When Canaan usurped the garment of authority, having the desire for power, it is not likely that he understood that this authority would become a curse to him. Only the designated heir of the promise could fulfill the responsibility of the birthright—and even then, only through the New Covenant. In fact, Jesus is the only One capable of fulfilling this responsibility, and by faith His body rules the earth under Him.
Noah’s curse ensured that Canaan would be given 2 x 414 years in which to fulfill the responsibility of bringing the land of Canaan into righteousness. They failed, of course, but the Israelites, nonetheless, had to wait until Canaan’s allotted time had ended. In other words, God’s decrees must be respected, and the true heirs must not become impatient.
The Promised Land (Canaan) was a type and shadow of the true Promised Land which Abraham sought as a stranger and pilgrim in the earth. Note also that God gave Abram the land of Canaan; but He gave Abraham a heavenly country. Ishmael was born to Abram (Genesis 16:15); Isaac was born to Abraham (Genesis 21:2, 3). The difference is the Hebrew letter hey, which is the breath of God—the Holy Spirit. Abraham could not beget Isaac until his name had been changed to indicate a change of heart/nature. Hence, there were two promises, the lesser given to the children of the flesh, and the greater given to those born of the Spirit.
When Joshua led Israel across the Jordan into Canaan, the time had come for Canaan to be judged for its failure to use divine authority to bring righteousness into the land. The Israelites appeared to be the true inheritors of the promise, but in the end, they too failed. God then cast them out of the land, in order to prepare the way for a better covenant that would succeed. This is the topic of the New Testament and the book of Hebrews in particular.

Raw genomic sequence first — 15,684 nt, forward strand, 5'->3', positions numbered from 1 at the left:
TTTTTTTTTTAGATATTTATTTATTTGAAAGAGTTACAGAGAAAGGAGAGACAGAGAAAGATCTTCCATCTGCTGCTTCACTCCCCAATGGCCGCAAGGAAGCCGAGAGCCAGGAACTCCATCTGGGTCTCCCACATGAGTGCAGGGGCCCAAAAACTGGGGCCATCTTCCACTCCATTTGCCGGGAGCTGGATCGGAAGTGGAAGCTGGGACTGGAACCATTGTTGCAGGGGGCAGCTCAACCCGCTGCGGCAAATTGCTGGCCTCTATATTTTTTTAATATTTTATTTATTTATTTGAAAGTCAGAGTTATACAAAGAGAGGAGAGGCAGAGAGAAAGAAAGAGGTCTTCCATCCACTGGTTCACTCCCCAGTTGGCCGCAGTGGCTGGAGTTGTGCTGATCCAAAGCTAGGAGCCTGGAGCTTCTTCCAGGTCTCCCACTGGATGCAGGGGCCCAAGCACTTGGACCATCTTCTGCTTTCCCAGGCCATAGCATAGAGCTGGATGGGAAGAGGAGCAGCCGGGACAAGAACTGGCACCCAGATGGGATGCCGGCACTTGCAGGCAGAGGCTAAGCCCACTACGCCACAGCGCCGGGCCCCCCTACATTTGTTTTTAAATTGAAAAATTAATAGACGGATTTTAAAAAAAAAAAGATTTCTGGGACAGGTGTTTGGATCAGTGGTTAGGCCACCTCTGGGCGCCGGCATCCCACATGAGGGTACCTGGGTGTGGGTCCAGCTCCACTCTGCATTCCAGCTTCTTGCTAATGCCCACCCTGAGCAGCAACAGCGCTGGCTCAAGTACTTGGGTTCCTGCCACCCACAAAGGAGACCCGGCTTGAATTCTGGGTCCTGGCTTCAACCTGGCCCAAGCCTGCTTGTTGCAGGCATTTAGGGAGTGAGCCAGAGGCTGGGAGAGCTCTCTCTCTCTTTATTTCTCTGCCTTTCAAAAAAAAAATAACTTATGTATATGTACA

Canaan itself was also a prophetic type of the nations as a whole in our time. Here is where we see the connection between Canaan and Nimrod the Babylonian. Nimrod himself was descended from Ham, Canaan, and Cush. Babylonia was in Mesopotamia, the land between two rivers, whose inhabitants were either of Shem or of Japheth.
Joshua’s conquest of Canaan was done by the power of the sword, that Old Covenant weapon that brings only death and destruction. The greater Joshua/Yeshua conquers the world through the power of a spiritual sword, which is the word of God. This sword brings life, not death, for it is much sharper than any two-edged sword (Hebrews 4:12).
Therefore, the lessons from Joshua must be modified under Jesus/Yeshua. We do not expect to see the world destroyed, as so many have thought. We expect to see Babylon fall intact and come under new and improved management under the children of Abraham whose goal is to be a blessing to all nations.